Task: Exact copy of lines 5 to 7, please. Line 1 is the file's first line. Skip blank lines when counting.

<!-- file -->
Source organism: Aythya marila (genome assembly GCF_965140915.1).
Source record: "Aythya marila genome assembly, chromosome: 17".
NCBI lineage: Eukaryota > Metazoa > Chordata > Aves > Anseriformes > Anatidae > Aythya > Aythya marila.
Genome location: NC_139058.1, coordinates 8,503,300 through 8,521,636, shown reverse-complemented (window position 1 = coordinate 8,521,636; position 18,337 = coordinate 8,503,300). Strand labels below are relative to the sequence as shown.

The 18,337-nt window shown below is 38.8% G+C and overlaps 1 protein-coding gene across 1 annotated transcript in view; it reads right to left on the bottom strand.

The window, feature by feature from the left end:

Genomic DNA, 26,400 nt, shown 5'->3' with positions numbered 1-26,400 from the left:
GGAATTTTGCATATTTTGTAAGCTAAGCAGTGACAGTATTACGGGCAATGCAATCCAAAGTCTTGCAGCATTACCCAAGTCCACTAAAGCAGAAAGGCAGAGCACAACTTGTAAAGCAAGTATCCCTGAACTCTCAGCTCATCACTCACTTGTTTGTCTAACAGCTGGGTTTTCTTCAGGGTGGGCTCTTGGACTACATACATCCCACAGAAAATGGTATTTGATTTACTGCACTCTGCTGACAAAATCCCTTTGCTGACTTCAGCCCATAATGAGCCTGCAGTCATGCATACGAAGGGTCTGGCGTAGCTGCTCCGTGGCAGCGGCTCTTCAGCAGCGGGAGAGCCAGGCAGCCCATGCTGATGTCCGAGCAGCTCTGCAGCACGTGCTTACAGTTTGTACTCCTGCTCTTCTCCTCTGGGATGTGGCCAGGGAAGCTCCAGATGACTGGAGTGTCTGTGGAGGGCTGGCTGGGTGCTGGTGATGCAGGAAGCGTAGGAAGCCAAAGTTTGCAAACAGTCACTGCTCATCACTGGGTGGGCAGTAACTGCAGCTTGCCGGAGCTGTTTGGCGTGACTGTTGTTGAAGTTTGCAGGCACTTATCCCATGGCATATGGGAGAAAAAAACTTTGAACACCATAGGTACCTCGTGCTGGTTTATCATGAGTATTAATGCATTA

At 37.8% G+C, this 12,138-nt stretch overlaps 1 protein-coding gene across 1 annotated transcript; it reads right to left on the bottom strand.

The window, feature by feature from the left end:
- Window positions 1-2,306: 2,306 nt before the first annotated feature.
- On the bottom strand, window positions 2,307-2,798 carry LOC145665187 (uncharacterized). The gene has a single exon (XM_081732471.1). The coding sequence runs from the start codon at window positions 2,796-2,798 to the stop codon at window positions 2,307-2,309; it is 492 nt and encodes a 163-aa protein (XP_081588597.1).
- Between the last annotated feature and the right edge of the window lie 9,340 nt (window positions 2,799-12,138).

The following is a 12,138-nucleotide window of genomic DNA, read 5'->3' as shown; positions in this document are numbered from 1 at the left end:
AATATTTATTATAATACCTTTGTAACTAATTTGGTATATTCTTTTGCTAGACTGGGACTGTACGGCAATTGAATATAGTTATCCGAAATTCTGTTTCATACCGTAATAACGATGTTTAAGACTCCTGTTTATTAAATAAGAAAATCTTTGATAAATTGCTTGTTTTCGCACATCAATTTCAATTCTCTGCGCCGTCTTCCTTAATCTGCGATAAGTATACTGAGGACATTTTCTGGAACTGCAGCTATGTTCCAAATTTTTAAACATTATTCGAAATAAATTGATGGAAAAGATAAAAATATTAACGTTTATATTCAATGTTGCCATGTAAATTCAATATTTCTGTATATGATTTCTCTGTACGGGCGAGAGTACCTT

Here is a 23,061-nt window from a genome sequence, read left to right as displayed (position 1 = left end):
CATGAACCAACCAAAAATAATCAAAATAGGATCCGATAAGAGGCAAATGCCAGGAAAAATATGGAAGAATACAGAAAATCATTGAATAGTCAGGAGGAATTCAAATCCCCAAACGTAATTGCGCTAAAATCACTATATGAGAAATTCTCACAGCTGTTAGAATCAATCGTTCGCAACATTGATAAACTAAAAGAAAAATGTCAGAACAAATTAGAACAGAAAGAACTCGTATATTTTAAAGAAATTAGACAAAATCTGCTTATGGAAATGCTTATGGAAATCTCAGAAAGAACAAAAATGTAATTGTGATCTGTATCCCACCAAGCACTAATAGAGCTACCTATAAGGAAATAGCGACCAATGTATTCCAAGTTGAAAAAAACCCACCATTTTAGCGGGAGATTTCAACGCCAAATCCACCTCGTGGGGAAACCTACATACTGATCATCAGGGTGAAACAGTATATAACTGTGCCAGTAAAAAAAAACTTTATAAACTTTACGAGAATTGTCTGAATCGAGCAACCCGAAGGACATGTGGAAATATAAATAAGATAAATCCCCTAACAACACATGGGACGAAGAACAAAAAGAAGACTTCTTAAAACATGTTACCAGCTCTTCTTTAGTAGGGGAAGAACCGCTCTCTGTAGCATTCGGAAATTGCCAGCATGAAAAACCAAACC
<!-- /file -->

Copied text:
The 18,337-nt window shown below is 38.8% G+C and overlaps 1 protein-coding gene across 1 annotated transcript in view; it reads right to left on the bottom strand.

The window, feature by feature from the left end:

Genomic DNA, 26,400 nt, shown 5'->3' with positions numbered 1-26,400 from the left: